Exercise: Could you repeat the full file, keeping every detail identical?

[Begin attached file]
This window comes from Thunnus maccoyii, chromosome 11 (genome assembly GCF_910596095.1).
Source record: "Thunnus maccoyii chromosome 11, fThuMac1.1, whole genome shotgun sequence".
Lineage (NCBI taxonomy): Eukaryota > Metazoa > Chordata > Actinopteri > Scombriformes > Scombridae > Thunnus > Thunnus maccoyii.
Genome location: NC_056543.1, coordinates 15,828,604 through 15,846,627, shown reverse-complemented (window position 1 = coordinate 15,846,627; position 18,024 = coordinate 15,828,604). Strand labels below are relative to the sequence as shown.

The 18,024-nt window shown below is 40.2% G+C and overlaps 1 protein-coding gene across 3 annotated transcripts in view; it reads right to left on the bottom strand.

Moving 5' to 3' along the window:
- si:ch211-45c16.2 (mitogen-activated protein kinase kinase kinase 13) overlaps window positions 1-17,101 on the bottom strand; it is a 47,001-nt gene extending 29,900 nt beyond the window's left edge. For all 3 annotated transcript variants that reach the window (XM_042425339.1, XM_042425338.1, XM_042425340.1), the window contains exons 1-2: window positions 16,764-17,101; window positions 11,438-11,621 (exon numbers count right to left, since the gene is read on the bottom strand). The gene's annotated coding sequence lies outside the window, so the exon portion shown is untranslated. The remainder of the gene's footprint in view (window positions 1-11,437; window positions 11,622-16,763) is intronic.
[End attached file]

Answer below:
This window comes from Thunnus maccoyii, chromosome 11 (genome assembly GCF_910596095.1).
Source record: "Thunnus maccoyii chromosome 11, fThuMac1.1, whole genome shotgun sequence".
Lineage (NCBI taxonomy): Eukaryota > Metazoa > Chordata > Actinopteri > Scombriformes > Scombridae > Thunnus > Thunnus maccoyii.
Genome location: NC_056543.1, coordinates 15,828,604 through 15,846,627, shown reverse-complemented (window position 1 = coordinate 15,846,627; position 18,024 = coordinate 15,828,604). Strand labels below are relative to the sequence as shown.

The 18,024-nt window shown below is 40.2% G+C and overlaps 1 protein-coding gene across 3 annotated transcripts in view; it reads right to left on the bottom strand.

Moving 5' to 3' along the window:
- si:ch211-45c16.2 (mitogen-activated protein kinase kinase kinase 13) overlaps window positions 1-17,101 on the bottom strand; it is a 47,001-nt gene extending 29,900 nt beyond the window's left edge. For all 3 annotated transcript variants that reach the window (XM_042425339.1, XM_042425338.1, XM_042425340.1), the window contains exons 1-2: window positions 16,764-17,101; window positions 11,438-11,621 (exon numbers count right to left, since the gene is read on the bottom strand). The gene's annotated coding sequence lies outside the window, so the exon portion shown is untranslated. The remainder of the gene's footprint in view (window positions 1-11,437; window positions 11,622-16,763) is intronic.